Tonight I had the frozen Mahi -Mahi and here's the trick. Take it out of the refrigerator and let it defrost slowly. Once it is defrosted, marinade it in some lemon juice, a tad of olive oil, mashed garlic and chopped onions for at least 2 hrs. Then proceed to cook as you would if it were fresh. You will be pleasantly surprised. Serve with yellow rice or boiled potatoes. Don't tell anybody where you bought it!

Serves 2


2 Mahi-Mahi fillets fresh or frozen

2 TB olive oil

1 TB butter

2 cloves of garlic mashed

1 medium onion, chopped

juice of 1/2 lemon

flour for dredging

dash of Old Bay or Fisherman's Seasoning

Grape tomatoes or regular tomatoes, chopped

Salt and pepper

Parsley (optional)


Defrost and marinade per instructions above.

Add olive oil and butter to the pan, as well as the mashed and finely chopped garlic. Cook for a minute or two.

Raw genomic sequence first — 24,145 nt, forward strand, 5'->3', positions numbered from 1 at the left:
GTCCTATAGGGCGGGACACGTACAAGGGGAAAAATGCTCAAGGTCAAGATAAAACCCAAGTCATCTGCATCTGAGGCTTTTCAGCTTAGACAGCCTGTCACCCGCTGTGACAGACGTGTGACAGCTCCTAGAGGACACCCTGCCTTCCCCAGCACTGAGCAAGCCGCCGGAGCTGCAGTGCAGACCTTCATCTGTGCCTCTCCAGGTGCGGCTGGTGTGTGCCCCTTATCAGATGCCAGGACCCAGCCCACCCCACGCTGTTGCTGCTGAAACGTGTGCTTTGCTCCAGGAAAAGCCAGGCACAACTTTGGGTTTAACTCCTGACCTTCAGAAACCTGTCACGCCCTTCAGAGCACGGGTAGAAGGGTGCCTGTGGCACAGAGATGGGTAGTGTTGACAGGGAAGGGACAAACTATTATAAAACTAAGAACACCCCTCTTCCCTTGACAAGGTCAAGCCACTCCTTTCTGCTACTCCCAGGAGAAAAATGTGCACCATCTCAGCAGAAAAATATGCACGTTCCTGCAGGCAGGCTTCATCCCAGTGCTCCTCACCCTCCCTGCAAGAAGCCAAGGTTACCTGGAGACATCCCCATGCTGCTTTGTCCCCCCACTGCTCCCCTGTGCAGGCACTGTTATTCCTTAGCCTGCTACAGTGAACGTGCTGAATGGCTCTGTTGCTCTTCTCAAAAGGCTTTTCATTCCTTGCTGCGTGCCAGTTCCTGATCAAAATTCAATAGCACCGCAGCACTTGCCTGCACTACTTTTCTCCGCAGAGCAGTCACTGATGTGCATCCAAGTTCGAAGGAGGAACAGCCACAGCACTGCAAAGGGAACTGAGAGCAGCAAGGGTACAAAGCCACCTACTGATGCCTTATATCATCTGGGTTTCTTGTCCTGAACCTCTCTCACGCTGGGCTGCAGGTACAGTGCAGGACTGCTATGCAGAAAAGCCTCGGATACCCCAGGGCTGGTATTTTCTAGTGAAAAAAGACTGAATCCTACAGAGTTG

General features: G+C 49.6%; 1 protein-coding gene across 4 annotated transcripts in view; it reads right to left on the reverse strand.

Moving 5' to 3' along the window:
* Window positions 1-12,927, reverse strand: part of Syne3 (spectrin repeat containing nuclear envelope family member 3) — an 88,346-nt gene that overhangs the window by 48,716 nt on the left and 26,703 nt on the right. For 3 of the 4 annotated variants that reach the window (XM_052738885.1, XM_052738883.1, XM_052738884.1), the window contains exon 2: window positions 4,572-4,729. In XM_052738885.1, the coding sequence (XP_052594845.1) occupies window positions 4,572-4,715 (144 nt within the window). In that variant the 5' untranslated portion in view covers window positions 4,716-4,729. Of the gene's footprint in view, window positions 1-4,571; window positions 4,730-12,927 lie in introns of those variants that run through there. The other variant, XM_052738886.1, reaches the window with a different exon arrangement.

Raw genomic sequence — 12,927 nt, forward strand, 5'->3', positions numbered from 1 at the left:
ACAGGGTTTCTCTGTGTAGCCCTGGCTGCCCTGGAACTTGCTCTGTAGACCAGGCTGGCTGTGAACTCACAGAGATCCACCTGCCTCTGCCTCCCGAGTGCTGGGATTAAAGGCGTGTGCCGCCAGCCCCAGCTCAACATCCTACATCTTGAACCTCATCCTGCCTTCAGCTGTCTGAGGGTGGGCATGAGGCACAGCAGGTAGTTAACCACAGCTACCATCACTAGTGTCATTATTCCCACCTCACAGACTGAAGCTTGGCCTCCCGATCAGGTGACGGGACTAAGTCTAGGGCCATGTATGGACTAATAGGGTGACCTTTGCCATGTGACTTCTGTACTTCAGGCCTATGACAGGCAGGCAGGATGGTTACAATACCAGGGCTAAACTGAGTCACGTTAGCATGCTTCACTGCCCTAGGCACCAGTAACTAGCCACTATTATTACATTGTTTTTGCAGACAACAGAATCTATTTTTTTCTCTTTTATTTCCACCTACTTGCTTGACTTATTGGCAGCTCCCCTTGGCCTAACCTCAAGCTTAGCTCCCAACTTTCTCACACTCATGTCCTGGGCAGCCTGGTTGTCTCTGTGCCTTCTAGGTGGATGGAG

Just before frying, remove fish from marinade, pat dry and coat with the flour and seasonings. Add to the skillet and pan fry at medium high for about 3 minutes. It all depends on the thickness of the fillet. Flip over and add the drained chopped onions from the marinade and the chopped tomatoes. Reserve the lemon juice. Cook for another 3-4 minutes. Be careful with the onions, you might want to lower the heat a bit and you can always remove them if they start to burn. Add salt and pepper to taste. Remove the fillet from pan and add the parsley and the lemon juice from the marinade plus extra if desired. Swirl around to deglaze the pan and pour over the fillets.

Cook's Note: The frozen fish packages are found near the meat counter. They are flash frozen inmediately after caught! I have tried the Bay Scallops, Mahi-Mahi and Halibut which are pretty good. Always cook with some kind of a sauce and defrost slowly.

New Photos by Lindaraxa taken 8/6/10 using fresh mahi mahi